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Pacted Democracy in the Middle EastTunisia: Development and State Formation

Pacted Democracy in the Middle East: Tunisia: Development and State Formation [This chapter lays out the first part of the initial case of Tunisia, which represents a case of successfully pacted (though not consolidated) democracy. It provides the historical context necessary to rebut shallow hypotheses claiming that Tunisians crafted a post-revolutionary democracy after the Jasmine Revolution because they inherited a culture of alleged moderation, or had undergone deep secularization in the preceding decades. Rejecting such Tunisian exceptionalism, it instead contends that Tunisia’s prior development from French colonialism through the regime of Habib Bourguiba did deposit several structural conditions that would later be important for pacting. One was polarization, resulting from the Tunisian party-state’s intolerance to Islamism; another was parity, meaning that both Tunisian Islamists through Ennahda and its democratic opposition were equally weak. In addition, Tunisia also featured a relatively small military, well-organized civil society, and coherent national discourse that allowed all Tunisians to see one another as citizens—but nonetheless did not resolve fundamental disagreements about the role of religion in politics.] http://www.deepdyve.com/assets/images/DeepDyve-Logo-lg.png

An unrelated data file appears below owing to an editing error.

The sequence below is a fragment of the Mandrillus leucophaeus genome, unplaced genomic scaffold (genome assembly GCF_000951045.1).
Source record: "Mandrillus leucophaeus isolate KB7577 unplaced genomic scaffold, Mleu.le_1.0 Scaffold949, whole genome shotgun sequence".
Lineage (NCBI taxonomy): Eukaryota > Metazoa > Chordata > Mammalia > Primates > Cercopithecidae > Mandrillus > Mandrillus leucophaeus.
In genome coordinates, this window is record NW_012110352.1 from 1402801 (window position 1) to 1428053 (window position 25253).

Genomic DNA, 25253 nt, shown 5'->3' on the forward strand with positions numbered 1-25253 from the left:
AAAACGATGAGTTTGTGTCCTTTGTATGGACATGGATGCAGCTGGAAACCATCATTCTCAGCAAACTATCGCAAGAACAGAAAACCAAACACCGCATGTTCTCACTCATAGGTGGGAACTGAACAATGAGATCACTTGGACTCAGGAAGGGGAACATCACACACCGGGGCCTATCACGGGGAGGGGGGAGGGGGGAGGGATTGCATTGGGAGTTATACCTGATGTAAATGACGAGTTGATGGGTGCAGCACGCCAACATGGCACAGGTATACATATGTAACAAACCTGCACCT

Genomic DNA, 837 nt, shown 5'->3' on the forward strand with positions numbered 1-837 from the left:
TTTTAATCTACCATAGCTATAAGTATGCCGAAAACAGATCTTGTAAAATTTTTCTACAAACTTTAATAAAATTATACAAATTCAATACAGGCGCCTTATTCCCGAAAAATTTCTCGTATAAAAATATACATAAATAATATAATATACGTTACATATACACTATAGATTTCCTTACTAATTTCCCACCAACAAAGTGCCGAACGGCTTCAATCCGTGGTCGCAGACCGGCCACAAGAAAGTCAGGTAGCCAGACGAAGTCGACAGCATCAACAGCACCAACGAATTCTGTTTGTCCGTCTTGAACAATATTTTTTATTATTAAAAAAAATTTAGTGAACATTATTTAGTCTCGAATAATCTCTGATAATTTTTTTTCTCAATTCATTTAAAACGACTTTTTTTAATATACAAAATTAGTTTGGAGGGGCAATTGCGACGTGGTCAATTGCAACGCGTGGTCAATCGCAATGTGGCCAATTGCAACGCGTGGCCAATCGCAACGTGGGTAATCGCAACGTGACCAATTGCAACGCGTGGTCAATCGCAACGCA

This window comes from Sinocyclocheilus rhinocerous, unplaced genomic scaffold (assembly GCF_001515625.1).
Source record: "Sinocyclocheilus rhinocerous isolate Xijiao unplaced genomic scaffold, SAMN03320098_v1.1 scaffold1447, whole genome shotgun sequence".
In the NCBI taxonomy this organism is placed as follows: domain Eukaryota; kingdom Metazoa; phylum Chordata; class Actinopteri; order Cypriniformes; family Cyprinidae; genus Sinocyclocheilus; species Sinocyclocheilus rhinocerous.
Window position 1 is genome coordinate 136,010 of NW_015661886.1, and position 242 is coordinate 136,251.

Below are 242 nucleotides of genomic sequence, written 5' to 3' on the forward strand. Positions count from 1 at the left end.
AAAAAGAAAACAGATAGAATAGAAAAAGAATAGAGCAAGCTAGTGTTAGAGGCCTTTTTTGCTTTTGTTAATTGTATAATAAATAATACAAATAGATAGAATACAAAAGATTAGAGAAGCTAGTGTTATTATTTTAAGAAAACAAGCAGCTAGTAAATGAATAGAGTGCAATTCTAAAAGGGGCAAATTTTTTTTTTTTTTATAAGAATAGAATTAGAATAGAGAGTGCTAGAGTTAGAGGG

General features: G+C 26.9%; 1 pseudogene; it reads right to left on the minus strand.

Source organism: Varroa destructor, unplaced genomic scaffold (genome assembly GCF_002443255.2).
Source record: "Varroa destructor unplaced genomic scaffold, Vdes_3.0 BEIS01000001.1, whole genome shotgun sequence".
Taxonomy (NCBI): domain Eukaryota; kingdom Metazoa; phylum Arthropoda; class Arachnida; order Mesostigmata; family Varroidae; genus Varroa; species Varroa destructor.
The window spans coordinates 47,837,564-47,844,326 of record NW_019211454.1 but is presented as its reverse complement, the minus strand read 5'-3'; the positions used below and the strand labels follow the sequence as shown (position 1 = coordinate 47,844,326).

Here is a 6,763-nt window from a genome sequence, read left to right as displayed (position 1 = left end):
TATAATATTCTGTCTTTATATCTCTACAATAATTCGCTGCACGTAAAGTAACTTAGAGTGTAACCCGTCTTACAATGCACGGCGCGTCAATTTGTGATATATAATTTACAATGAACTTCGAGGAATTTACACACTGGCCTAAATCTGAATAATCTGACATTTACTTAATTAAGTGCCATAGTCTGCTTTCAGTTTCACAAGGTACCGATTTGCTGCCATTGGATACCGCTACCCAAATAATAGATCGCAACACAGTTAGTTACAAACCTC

Pacted Democracy in the Middle EastTunisia: Development and State Formation

Part of the St Antony's Series Book Series

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Publisher
Springer International Publishing
Copyright
© The Editor(s) (if applicable) and The Author(s), under exclusive license to Springer Nature Switzerland AG 2022
ISBN
978-3-030-99239-2
Pages
103 –149
DOI
10.1007/978-3-030-99240-8_4
Publisher site
See Chapter on Publisher Site

Abstract

[This chapter lays out the first part of the initial case of Tunisia, which represents a case of successfully pacted (though not consolidated) democracy. It provides the historical context necessary to rebut shallow hypotheses claiming that Tunisians crafted a post-revolutionary democracy after the Jasmine Revolution because they inherited a culture of alleged moderation, or had undergone deep secularization in the preceding decades. Rejecting such Tunisian exceptionalism, it instead contends that Tunisia’s prior development from French colonialism through the regime of Habib Bourguiba did deposit several structural conditions that would later be important for pacting. One was polarization, resulting from the Tunisian party-state’s intolerance to Islamism; another was parity, meaning that both Tunisian Islamists through Ennahda and its democratic opposition were equally weak. In addition, Tunisia also featured a relatively small military, well-organized civil society, and coherent national discourse that allowed all Tunisians to see one another as citizens—but nonetheless did not resolve fundamental disagreements about the role of religion in politics.]

Published: May 18, 2022

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